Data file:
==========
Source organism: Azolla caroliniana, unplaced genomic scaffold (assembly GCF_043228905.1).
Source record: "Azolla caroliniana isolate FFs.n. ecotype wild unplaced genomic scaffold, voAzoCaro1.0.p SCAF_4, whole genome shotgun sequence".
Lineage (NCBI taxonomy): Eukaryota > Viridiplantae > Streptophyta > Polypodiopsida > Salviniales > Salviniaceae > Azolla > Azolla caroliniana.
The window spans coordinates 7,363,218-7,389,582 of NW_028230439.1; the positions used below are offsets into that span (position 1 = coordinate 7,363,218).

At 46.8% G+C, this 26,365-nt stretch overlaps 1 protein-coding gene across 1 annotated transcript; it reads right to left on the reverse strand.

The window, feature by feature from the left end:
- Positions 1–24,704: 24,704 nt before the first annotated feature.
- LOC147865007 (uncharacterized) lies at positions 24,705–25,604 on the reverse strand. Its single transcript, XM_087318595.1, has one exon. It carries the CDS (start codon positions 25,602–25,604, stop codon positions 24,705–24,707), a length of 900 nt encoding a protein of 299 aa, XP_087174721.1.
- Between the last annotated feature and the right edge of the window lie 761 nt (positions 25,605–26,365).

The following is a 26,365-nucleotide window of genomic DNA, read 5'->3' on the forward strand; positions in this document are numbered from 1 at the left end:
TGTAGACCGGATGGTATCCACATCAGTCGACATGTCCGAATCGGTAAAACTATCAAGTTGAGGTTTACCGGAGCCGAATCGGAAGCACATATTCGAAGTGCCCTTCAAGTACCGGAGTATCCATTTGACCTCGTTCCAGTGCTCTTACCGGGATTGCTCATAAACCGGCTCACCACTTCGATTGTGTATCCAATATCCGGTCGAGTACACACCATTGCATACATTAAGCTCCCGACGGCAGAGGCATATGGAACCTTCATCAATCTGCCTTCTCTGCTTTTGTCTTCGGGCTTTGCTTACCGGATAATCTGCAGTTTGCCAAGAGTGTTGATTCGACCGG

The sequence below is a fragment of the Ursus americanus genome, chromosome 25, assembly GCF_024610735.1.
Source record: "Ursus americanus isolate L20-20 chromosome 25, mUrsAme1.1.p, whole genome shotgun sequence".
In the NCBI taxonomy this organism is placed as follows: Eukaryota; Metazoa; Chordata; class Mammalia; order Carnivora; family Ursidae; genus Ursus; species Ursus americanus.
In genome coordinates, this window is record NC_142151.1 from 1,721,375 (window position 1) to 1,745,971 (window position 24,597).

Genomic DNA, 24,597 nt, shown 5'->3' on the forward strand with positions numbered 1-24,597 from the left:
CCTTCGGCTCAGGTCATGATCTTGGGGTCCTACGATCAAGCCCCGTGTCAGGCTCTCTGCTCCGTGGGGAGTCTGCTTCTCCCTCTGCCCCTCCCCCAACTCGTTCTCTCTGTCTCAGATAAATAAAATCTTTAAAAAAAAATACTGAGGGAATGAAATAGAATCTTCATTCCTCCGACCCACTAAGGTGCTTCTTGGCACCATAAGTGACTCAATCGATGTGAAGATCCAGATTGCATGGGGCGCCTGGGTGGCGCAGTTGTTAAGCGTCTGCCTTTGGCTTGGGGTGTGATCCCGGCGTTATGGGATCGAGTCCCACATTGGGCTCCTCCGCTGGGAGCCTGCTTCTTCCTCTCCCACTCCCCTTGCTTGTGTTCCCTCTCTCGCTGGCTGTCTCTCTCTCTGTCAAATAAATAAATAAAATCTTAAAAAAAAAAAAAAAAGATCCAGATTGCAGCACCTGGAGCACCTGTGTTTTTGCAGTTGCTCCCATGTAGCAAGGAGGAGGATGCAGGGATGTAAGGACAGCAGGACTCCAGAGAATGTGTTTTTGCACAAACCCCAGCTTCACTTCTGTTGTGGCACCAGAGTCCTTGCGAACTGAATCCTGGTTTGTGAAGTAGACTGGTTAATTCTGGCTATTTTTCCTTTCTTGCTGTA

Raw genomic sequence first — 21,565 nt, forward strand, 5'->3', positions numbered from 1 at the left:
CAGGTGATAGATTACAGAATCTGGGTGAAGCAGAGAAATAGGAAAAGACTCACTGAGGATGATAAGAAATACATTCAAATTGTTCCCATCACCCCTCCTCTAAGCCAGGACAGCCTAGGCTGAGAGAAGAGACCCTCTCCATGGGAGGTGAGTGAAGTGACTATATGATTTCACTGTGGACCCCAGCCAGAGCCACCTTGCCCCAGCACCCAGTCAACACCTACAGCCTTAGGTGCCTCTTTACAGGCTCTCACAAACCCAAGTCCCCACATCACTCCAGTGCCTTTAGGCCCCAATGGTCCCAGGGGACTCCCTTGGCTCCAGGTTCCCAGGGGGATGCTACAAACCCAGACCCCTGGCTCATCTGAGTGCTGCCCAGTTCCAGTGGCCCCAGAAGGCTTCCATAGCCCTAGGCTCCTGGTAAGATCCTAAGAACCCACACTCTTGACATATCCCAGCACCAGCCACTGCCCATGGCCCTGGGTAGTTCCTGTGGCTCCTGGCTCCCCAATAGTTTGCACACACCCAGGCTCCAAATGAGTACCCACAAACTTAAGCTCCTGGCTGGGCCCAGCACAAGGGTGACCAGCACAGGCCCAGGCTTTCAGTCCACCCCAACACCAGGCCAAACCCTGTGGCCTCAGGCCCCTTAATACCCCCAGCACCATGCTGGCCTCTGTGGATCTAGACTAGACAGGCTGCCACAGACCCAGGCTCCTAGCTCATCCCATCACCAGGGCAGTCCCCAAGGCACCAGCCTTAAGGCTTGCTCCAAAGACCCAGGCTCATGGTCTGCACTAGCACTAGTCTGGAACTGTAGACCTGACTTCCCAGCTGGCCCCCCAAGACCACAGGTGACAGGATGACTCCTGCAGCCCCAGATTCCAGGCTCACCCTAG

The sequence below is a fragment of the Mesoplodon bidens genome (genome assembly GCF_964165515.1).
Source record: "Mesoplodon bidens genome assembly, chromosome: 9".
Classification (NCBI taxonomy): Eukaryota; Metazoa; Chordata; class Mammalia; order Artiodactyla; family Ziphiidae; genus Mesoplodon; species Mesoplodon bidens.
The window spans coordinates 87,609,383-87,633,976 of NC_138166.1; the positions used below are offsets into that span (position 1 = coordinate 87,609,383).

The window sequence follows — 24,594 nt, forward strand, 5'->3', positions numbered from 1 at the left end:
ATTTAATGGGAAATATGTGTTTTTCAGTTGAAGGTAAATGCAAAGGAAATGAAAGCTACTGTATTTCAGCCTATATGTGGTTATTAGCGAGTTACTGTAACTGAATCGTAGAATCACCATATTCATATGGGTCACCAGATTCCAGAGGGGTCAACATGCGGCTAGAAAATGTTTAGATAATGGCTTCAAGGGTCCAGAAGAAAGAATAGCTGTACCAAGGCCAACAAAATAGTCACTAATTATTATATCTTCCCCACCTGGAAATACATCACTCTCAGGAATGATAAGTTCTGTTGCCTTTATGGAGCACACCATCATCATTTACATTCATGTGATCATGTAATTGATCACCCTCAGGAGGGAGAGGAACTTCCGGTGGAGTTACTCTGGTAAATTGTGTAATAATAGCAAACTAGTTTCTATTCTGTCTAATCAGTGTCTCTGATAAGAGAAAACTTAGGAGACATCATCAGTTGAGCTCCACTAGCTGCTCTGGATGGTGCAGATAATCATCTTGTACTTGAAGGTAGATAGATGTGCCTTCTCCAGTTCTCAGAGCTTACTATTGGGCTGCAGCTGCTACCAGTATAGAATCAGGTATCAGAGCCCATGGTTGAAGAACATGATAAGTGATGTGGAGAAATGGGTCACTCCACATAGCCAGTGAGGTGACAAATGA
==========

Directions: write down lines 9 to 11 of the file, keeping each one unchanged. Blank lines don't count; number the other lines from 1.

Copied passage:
- Between the last annotated feature and the right edge of the window lie 761 nt (positions 25,605–26,365).

The following is a 26,365-nucleotide window of genomic DNA, read 5'->3' on the forward strand; positions in this document are numbered from 1 at the left end:
TGTAGACCGGATGGTATCCACATCAGTCGACATGTCCGAATCGGTAAAACTATCAAGTTGAGGTTTACCGGAGCCGAATCGGAAGCACATATTCGAAGTGCCCTTCAAGTACCGGAGTATCCATTTGACCTCGTTCCAGTGCTCTTACCGGGATTGCTCATAAACCGGCTCACCACTTCGATTGTGTATCCAATATCCGGTCGAGTACACACCATTGCATACATTAAGCTCCCGACGGCAGAGGCATATGGAACCTTCATCAATCTGCCTTCTCTGCTTTTGTCTTCGGGCTTTGCTTACCGGATAATCTGCAGTTTGCCAAGAGTGTTGATTCGACCGG